Question 1 - Reasoning Through Language Arts Practice Test for the GED Test

According to the passage, which of these is not true about Cya­no­bac­te­ria?

This is an article published in World Science News that cites evidence for the theory that some bacteria may have a sense of sight. It was written with the support of eLife.

How Slime Sees

(1) “The idea that bac­te­ria can see their world in bas­ic­ally the same way that we do is pret­ty ex­cit­ing,” said lead re­searcher Con­rad Mul­l­i­neaux, a bi­ol­o­gist at Queen Mary Un­ivers­ity of Lon­don. “The fact that bac­te­ria re­spond to light is one of the old­est sci­en­tif­ic ob­serva­t­ions of their be­hav­ior,” he added. But the fact that they use their bo­dies as eye­balls, he said, though, is “pret­ty ob­vi­ous with hind­sight… we nev­er thought of it un­til we saw it. And no one else no­ticed it be­fore ei­ther, de­spite the fact that sci­en­tists have been look­ing at bac­te­ria un­der mi­cro­scopes for the last 340 years.”

(2) His team of Brit­ish and Ger­man re­search­ers de­scribes in the jour­nal eLife how bac­te­ri­al cells act as the equiv­a­lent of a mi­cro­scop­ic eye­ball or the world’s old­est, small­est cam­era eye.

(3) Cya­no­bac­te­ria live in huge num­bers in wa­ter bod­ies or can form a slip­pery green film on rocks. The spe­cies used in the stu­dy, Sy­ne­cho­cys­tis, lives in freshwa­ter lakes and riv­ers. Cyanobac­te­ria evolved an es­ti­mat­ed 2.7 bil­lion years ago. The fact that they can pro­duce ox­y­gen and con­vert car­bon di­ox­ide to or­gan­ic ma­te­ri­al us­ing en­er­gy from the sun—the pro­cess of pho­to­syn­the­sis—is thought to have caused mass ex­tinc­tions and the old­est known ice age.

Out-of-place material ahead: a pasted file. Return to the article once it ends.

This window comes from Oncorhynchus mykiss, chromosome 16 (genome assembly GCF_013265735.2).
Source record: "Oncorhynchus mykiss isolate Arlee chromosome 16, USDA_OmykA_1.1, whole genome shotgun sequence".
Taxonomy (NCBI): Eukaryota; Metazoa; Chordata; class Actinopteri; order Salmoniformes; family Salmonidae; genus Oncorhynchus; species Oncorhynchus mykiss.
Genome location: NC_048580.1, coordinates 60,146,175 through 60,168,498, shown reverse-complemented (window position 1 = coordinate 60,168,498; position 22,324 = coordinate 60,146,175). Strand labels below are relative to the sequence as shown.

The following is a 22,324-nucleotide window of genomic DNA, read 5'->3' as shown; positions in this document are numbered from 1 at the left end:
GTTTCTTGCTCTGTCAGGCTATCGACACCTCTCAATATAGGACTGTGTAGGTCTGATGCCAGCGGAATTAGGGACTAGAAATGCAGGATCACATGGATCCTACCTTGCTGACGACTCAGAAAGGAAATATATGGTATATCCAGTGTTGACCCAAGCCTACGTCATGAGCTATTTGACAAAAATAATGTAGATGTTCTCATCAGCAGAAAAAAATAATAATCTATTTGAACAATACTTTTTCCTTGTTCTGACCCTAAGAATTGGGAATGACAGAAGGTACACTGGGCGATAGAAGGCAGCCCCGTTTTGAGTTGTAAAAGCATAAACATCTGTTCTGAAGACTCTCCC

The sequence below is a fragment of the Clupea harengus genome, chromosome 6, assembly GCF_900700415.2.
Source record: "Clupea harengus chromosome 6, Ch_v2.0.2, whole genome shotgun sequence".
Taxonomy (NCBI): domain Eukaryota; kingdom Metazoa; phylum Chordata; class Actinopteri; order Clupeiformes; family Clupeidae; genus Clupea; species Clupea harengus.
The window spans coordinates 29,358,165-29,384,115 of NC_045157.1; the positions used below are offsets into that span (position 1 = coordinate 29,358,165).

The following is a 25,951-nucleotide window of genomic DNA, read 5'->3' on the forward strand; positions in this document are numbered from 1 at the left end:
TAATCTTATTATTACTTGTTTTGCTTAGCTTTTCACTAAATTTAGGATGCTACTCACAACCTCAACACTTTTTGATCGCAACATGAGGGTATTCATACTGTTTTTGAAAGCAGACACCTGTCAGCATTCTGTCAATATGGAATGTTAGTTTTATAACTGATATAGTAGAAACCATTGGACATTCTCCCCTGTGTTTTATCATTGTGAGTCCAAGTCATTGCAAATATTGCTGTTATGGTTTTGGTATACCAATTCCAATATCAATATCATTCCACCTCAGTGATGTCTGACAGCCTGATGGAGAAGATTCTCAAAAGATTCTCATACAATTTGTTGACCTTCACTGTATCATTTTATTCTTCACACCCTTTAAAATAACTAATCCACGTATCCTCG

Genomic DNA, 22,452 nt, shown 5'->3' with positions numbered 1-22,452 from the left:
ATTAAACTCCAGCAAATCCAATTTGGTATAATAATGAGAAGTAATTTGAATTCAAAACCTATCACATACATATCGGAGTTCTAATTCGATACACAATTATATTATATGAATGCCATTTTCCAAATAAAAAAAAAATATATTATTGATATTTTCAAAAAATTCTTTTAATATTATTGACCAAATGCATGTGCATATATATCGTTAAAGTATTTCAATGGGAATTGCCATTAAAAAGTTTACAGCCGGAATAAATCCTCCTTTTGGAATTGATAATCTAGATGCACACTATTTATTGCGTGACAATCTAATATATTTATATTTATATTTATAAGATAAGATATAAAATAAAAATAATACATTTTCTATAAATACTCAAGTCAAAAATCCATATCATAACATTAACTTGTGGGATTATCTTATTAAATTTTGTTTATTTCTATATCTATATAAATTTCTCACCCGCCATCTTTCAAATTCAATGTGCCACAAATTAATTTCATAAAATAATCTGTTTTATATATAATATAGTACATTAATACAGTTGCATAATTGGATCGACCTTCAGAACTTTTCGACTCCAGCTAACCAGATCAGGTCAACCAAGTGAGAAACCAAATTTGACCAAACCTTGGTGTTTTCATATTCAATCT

(4) As pho­to­syn­the­sis is cru­cial to these bac­te­ri­a’s sur­viv­al, sci­en­tists have sought to un­der­stand how they sense light. Pre­vi­ous stud­ies have shown that they con­tain light-sens­ing mo­le­cules and that they can per­ceive and ap­proach a light source, a pro­cess called pho­to­tax­is.

(5) The new study found they can do this be­cause the cell body acts like a lens. As light hits the round sur­face, it re­fracts, or bends in­to a point on the oth­er side of the cell. This trig­gers move­ment by the cell away from the fo­cused spot. With­in min­utes, the mi­crobe grows ti­ny tentacle-like things called pi­li that reach out to­wards the light. As they at­tach to the sur­face that they’re on, they re­tract and pull the bac­te­ria along.

(6) Sy­ne­cho­cys­tis serves as a spher­i­cal lens but the team thinks that rod-shaped bac­te­ria can al­so trap light and sense the di­rec­tion it is com­ing from us­ing re­frac­tion, act­ing like an op­ti­cal fi­ber.

(7) The sci­en­tists called the find­ings a likely ex­am­ple of con­ver­gent evo­lu­tion—where two or more or­gan­isms evolve si­m­i­lar struc­tures, but us­ing dif­fer­ent ge­net­ic means.

(8) “The phys­i­cal prin­ci­ples for the sens­ing of light by bac­te­ria and the far more com­plex vi­sion in an­i­mals are sim­i­lar, but the bi­o­log­i­cal struc­tures are dif­fer­ent,” said co-author An­negret Wilde from the Un­ivers­ity of Frei­burg in Ger­many.

(9) A Sy­ne­cho­cys­tis cell is about half a bil­lion times smaller than the hu­man eye. As with the ret­i­na in the hu­man eye, the im­age on the rear of the cell will be up­side down. But its res­o­lu­tion will be much low­er, so only a blurred out­line of any ob­ject can be per­ceived. The abil­ity of op­ti­cal ob­jects to dis­tin­guish fi­ne de­tail is de­ter­mined by “an­gu­lar res­o­lu­tion.” In the hu­man eye this is an im­pres­sive 0.02 de­grees; in Sy­ne­cho­cys­tis, an esti­mated 21 de­grees.

Retrieved from: http://www.world-science.net/othernews/160209_synechocystis.htm

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